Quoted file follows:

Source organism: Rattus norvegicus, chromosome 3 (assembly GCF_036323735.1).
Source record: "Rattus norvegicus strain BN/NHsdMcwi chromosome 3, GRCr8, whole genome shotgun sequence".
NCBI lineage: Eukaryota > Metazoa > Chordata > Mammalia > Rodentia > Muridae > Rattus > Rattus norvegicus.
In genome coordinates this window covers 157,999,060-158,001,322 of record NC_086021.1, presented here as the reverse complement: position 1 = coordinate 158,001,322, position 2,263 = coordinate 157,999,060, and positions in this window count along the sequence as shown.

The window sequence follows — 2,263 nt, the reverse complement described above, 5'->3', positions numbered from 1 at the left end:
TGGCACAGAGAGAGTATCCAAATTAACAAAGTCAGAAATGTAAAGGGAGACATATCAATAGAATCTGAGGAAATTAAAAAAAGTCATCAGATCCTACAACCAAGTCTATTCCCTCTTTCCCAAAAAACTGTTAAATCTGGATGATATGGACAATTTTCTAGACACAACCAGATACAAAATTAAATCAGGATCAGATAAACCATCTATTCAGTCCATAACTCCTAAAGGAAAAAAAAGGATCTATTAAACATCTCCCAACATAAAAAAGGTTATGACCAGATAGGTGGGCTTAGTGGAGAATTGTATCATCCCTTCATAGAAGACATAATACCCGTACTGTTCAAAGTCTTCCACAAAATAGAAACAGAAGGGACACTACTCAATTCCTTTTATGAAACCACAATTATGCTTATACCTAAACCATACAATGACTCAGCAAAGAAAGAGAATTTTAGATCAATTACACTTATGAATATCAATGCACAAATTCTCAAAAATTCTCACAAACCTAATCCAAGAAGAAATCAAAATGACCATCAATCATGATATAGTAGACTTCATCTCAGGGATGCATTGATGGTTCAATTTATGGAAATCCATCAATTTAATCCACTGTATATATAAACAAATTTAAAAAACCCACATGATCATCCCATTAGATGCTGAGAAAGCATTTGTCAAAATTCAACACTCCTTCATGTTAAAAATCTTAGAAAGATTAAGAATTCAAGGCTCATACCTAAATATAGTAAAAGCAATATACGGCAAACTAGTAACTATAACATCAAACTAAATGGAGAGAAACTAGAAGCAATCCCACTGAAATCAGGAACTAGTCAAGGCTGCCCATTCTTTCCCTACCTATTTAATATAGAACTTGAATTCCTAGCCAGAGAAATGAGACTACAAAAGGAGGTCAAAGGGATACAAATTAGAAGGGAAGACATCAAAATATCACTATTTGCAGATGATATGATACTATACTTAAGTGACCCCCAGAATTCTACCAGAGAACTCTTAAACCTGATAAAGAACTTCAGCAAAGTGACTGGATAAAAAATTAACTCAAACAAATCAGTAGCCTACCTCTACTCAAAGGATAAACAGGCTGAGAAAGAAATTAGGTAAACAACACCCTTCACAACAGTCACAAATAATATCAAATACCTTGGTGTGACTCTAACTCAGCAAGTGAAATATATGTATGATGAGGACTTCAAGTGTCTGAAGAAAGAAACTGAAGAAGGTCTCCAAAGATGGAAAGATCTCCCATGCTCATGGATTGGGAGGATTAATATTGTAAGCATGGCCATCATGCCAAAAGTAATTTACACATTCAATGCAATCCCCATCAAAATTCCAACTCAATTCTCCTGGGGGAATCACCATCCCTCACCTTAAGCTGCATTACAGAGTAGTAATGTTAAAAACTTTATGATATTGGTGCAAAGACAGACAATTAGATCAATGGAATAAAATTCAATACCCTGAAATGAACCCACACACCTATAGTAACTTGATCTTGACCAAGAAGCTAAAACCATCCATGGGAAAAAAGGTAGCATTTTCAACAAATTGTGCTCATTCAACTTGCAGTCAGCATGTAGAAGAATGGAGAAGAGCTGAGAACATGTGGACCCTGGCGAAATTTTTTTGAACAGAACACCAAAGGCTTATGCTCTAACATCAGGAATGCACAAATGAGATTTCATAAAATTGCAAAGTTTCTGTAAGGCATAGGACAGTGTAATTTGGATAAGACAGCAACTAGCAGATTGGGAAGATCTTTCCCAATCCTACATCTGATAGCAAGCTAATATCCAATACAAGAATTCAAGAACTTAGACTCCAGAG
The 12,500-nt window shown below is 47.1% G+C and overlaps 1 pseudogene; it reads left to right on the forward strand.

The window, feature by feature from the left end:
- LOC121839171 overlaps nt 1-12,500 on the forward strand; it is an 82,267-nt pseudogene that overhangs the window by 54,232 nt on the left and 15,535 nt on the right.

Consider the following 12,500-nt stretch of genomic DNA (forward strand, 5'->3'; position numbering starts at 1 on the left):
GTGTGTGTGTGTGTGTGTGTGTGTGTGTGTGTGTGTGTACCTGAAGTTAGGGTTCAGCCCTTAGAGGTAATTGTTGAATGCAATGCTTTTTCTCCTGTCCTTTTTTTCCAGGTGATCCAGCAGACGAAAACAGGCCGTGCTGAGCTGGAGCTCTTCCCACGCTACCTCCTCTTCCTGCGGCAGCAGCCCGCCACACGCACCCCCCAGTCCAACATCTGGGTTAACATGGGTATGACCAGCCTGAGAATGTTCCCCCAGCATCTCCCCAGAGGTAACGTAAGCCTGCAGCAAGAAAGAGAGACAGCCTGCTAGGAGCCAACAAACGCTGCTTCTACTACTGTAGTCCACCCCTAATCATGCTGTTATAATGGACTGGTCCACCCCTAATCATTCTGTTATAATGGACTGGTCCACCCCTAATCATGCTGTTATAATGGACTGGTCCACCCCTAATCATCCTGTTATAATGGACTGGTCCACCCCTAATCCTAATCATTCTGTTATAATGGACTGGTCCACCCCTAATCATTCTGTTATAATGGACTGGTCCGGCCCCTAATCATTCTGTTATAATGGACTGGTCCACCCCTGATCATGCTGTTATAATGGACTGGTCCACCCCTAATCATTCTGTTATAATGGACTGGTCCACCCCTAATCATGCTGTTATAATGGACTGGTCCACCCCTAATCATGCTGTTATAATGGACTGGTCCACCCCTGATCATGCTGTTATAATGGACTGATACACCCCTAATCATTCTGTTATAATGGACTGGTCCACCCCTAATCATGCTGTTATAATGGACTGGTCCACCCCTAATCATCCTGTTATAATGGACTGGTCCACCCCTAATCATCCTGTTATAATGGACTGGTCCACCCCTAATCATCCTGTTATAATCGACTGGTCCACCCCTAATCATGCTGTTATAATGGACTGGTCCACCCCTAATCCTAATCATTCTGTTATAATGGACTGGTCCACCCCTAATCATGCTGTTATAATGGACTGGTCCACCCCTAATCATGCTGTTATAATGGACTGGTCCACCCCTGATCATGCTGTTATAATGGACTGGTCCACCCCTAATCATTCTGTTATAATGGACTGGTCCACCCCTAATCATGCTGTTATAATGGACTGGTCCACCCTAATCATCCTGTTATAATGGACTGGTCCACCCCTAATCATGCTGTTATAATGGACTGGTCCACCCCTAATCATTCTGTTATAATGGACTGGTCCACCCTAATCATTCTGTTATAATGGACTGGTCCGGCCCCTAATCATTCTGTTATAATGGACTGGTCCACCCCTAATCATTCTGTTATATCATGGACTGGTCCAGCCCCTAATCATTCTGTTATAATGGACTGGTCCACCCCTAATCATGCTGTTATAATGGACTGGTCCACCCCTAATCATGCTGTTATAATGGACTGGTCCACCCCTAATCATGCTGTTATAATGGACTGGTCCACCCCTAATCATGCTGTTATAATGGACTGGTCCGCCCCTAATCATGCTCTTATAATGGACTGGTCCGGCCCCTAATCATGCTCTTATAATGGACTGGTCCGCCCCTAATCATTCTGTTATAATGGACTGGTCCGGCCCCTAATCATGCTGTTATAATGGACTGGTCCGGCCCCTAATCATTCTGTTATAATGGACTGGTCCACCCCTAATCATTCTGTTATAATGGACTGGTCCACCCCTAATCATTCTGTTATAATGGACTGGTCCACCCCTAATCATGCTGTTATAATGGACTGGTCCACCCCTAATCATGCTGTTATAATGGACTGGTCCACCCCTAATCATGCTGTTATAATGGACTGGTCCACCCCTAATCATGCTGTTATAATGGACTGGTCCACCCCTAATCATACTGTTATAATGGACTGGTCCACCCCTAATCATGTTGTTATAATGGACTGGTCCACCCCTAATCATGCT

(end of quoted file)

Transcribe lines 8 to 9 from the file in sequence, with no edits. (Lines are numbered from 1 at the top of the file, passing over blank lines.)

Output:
The window, feature by feature from the left end:
- LOC121839171 overlaps nt 1-12,500 on the forward strand; it is an 82,267-nt pseudogene that overhangs the window by 54,232 nt on the left and 15,535 nt on the right.